Do you teach your kids about saving money? Do you want your kid to be money smart? We’ve all heard the saying, “A penny saved is a penny earned.” But how many of us have actually taken that literally? Well … we have. In our home, we save every penny. Of course, it takes a long time for those pennies to add up to, but that’s not the point.
My son really wants his very own hamster. I told him that he would need to save his money. It would cost about $50. So he started saving his money. But then he saw a really cool fidget spinner at the store. He had exactly $8 saved. So, the hamster idea went out the window and he spent all his money on a dumb little toy. Back to square one.
Why did he spend all his money?
I know he would rather have a hamster over a fidget spinner. But saving for a hamster takes self-discipline and patience. It was too hard. The good news is, both of those traits can be learned, especially if you start at a young age. That way when your child is an adult, he will buy a $2,000 used car instead of brand new car so he can afford to pay for his college tuition. So, how do teach a child that a penny saved is a penny earned?
Make a “Mission Bucket” for your kids
There’s lots of different ways to teach your kids money smarts, but we’ve found a great way to help our kids think about the future and saving money at the same time. We call them “Mission Buckets”.
In the LDS faith, all 18-year-old male members are encouraged to serve a two-year proselyting mission in locations all over the world. It costs a lot of money but we still want each of our boys to go. So, in an effort to motivate our boys to save for their missions, I bought a large water container (either 3-gallon or 5-gallon). I glued the lid shut and cut a hole through the lid, just large enough to fit a quarter.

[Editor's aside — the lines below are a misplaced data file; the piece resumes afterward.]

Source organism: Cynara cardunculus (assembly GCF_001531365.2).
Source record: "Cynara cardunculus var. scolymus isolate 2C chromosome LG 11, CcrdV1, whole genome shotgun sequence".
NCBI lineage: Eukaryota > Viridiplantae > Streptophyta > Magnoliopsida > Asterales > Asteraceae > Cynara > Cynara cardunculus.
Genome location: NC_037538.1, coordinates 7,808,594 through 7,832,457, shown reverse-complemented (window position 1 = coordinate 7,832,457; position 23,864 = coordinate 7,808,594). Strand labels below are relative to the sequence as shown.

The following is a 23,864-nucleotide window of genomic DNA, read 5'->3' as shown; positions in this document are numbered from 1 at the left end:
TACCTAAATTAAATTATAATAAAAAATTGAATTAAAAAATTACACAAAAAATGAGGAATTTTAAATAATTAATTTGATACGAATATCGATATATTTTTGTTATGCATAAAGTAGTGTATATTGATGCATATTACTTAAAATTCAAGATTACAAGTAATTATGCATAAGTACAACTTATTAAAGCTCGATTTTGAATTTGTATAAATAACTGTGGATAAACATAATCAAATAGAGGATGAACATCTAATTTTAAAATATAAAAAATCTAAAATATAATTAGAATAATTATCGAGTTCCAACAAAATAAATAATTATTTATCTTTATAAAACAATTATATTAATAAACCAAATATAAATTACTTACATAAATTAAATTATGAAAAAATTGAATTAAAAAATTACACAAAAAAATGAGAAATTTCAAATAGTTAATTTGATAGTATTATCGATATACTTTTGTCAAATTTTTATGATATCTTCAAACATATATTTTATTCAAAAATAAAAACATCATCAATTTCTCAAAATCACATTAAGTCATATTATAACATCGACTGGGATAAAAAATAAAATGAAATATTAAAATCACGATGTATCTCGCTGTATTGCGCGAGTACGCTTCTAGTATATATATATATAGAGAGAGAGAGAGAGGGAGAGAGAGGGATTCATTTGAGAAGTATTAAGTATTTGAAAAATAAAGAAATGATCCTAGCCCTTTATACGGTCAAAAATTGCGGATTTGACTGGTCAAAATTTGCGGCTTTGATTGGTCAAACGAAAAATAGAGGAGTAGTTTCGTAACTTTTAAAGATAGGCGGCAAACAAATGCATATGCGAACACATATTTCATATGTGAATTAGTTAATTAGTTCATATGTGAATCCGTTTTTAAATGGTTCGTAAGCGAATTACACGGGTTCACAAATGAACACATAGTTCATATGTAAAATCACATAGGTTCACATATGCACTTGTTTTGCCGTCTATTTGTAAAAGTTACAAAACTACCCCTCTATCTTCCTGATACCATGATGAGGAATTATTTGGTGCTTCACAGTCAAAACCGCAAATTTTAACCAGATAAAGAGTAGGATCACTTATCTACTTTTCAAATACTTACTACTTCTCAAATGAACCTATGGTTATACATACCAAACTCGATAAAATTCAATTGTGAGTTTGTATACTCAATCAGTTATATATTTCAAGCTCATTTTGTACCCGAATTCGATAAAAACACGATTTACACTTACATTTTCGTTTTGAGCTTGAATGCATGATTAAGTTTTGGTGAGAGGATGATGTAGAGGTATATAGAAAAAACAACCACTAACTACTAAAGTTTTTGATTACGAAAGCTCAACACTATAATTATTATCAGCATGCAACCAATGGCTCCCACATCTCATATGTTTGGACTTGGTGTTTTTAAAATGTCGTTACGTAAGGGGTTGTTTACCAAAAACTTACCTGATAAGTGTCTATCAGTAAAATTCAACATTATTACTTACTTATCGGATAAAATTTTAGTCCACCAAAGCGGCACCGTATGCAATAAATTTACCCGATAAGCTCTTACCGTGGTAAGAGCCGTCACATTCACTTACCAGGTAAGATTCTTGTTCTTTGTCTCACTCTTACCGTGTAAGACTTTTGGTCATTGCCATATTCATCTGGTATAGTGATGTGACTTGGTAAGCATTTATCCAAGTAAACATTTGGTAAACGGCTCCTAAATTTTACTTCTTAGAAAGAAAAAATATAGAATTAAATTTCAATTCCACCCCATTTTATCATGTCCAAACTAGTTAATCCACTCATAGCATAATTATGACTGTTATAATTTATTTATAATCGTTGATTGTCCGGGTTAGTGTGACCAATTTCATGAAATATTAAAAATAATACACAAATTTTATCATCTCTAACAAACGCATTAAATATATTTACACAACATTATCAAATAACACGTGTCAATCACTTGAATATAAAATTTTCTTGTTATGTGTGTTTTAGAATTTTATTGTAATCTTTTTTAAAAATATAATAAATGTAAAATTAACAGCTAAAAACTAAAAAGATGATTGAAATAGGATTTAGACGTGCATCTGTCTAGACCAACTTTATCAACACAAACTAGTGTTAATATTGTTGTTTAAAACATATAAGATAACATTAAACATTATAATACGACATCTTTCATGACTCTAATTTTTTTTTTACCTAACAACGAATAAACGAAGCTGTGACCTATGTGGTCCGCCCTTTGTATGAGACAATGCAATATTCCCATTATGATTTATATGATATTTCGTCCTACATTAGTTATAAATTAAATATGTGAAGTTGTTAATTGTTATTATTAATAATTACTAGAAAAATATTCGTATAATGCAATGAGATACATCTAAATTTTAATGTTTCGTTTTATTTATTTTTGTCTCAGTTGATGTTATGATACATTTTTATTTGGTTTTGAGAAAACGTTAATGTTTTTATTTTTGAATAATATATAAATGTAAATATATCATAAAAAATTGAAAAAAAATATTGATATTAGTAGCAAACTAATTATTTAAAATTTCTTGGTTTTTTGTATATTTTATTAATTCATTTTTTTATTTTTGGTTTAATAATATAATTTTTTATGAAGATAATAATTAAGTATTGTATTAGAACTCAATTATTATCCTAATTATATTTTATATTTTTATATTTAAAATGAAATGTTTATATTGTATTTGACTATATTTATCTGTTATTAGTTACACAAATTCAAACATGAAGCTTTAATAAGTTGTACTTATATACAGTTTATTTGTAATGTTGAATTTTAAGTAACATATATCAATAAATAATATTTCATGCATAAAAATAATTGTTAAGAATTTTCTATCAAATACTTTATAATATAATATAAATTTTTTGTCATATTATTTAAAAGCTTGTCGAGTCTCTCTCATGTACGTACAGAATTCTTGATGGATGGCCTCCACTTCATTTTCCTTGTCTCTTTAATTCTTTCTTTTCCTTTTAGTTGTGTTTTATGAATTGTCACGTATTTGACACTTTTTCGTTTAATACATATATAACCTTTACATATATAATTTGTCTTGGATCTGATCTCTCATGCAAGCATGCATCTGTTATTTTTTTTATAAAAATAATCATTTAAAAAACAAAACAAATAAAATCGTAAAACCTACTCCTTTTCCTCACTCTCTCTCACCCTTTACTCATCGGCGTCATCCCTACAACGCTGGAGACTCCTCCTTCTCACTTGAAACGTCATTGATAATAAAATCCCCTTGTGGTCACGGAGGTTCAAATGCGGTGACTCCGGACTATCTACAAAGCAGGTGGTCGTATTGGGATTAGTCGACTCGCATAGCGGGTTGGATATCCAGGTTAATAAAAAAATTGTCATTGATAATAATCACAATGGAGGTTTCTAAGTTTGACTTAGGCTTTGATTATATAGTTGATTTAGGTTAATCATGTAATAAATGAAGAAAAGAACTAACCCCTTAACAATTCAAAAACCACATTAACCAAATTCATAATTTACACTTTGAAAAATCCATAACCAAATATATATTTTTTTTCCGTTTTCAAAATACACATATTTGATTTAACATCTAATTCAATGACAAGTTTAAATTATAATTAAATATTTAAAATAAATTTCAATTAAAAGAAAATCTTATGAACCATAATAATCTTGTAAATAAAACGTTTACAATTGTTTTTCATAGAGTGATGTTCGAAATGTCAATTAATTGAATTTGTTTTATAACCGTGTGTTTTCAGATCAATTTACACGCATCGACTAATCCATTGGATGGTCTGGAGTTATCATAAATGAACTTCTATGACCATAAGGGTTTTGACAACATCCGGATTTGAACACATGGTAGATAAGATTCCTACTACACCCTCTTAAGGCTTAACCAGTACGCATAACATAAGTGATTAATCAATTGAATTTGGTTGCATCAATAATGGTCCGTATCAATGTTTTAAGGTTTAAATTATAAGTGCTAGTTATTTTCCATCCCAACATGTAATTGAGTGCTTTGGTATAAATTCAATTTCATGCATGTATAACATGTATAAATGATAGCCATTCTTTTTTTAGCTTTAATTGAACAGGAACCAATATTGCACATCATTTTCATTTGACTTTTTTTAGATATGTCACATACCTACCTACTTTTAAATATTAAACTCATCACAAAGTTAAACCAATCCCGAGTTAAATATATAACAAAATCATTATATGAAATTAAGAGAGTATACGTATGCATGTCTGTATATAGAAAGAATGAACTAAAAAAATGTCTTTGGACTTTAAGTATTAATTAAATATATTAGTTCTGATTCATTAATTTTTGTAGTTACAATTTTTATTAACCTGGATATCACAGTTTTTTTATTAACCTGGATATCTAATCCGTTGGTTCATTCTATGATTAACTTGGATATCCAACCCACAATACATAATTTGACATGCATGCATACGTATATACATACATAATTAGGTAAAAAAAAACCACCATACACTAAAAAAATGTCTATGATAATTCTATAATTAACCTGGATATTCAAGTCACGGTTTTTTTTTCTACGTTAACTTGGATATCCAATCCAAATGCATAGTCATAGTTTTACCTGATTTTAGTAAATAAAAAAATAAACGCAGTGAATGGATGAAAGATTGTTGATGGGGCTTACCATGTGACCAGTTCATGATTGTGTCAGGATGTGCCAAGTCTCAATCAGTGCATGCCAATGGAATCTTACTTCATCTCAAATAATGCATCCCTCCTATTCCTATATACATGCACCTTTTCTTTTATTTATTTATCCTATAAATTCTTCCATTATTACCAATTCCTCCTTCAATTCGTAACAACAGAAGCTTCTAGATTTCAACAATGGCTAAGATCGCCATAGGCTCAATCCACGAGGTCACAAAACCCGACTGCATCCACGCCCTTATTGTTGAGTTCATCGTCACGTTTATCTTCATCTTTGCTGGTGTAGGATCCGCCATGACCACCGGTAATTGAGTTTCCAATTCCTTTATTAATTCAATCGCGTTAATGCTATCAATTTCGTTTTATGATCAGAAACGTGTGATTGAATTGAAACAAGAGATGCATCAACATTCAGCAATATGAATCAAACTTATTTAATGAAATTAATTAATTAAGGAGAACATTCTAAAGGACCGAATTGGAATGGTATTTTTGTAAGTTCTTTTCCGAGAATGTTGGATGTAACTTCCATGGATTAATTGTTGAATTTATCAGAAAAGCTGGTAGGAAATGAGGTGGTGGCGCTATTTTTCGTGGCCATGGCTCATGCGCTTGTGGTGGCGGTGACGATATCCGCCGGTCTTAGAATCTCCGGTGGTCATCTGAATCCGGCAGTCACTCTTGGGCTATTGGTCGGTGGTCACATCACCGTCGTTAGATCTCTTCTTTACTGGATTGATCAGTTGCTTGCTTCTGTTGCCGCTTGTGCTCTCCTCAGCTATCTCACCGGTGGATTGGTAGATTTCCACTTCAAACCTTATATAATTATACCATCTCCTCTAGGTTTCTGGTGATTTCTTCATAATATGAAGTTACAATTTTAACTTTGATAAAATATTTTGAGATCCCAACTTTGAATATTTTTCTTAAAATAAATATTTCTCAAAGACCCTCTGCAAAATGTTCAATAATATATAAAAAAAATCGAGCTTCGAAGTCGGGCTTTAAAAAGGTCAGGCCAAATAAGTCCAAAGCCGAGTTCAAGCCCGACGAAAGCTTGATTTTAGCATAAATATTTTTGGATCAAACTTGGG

I wrote each of my boys’ names in black marker on their individual buckets. Every couple of weeks, I collect all of my loose change. We gather together and split up the coins. Each of my boys carefully insert their money into their individual buckets. Inevitably, we always talk about going on a mission. Without them even realizing it, they are saving their money and preparing to serve a mission at the same time!
What kind of savings bucket will you create to teach your kid to be money smart?
There’s lots of future expenses that your kids will face sooner or later: College tuition, new house, wedding, retirement. The list goes on. Making a savings bucket for your kids will help them to start thinking about these things now. It’s prepares them mentally as well as monetarily.
When we first started our “Mission Buckets” it seemed like it would take forever to fill them up. However, four years later, our boys are starting to see their savings grow. It gives them a sense of pride and accomplishment. All of the sudden, they realize that every penny does make a difference.
Of course, a savings bucket won’t teach your child EVERYTHING they need to know about being money smart, it’s a good way to start. If you missed PART 1 of Teaching your kids to be money smart, here is a link for 5 ways to prepare your kids to be smart with their money.